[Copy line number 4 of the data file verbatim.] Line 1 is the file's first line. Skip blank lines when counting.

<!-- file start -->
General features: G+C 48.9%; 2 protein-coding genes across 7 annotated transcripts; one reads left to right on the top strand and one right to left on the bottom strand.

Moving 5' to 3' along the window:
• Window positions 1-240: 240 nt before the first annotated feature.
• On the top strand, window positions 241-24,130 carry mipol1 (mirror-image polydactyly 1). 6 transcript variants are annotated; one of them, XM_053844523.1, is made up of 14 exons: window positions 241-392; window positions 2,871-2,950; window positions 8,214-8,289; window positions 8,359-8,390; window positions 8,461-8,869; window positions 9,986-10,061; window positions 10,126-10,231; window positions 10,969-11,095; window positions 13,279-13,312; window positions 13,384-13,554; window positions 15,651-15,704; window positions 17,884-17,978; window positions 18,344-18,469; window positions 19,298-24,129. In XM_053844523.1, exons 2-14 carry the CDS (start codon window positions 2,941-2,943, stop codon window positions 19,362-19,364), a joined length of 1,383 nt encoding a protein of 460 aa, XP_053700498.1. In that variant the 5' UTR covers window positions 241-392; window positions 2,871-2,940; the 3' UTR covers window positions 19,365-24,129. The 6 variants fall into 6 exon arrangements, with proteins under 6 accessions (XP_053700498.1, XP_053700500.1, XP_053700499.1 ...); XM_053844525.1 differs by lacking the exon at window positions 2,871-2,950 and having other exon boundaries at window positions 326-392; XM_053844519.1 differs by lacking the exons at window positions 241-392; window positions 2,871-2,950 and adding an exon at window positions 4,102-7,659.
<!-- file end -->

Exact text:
• On the top strand, window positions 241-24,130 carry mipol1 (mirror-image polydactyly 1). 6 transcript variants are annotated; one of them, XM_053844523.1, is made up of 14 exons: window positions 241-392; window positions 2,871-2,950; window positions 8,214-8,289; window positions 8,359-8,390; window positions 8,461-8,869; window positions 9,986-10,061; window positions 10,126-10,231; window positions 10,969-11,095; window positions 13,279-13,312; window positions 13,384-13,554; window positions 15,651-15,704; window positions 17,884-17,978; window positions 18,344-18,469; window positions 19,298-24,129. In XM_053844523.1, exons 2-14 carry the CDS (start codon window positions 2,941-2,943, stop codon window positions 19,362-19,364), a joined length of 1,383 nt encoding a protein of 460 aa, XP_053700498.1. In that variant the 5' UTR covers window positions 241-392; window positions 2,871-2,940; the 3' UTR covers window positions 19,365-24,129. The 6 variants fall into 6 exon arrangements, with proteins under 6 accessions (XP_053700498.1, XP_053700500.1, XP_053700499.1 ...); XM_053844525.1 differs by lacking the exon at window positions 2,871-2,950 and having other exon boundaries at window positions 326-392; XM_053844519.1 differs by lacking the exons at window positions 241-392; window positions 2,871-2,950 and adding an exon at window positions 4,102-7,659.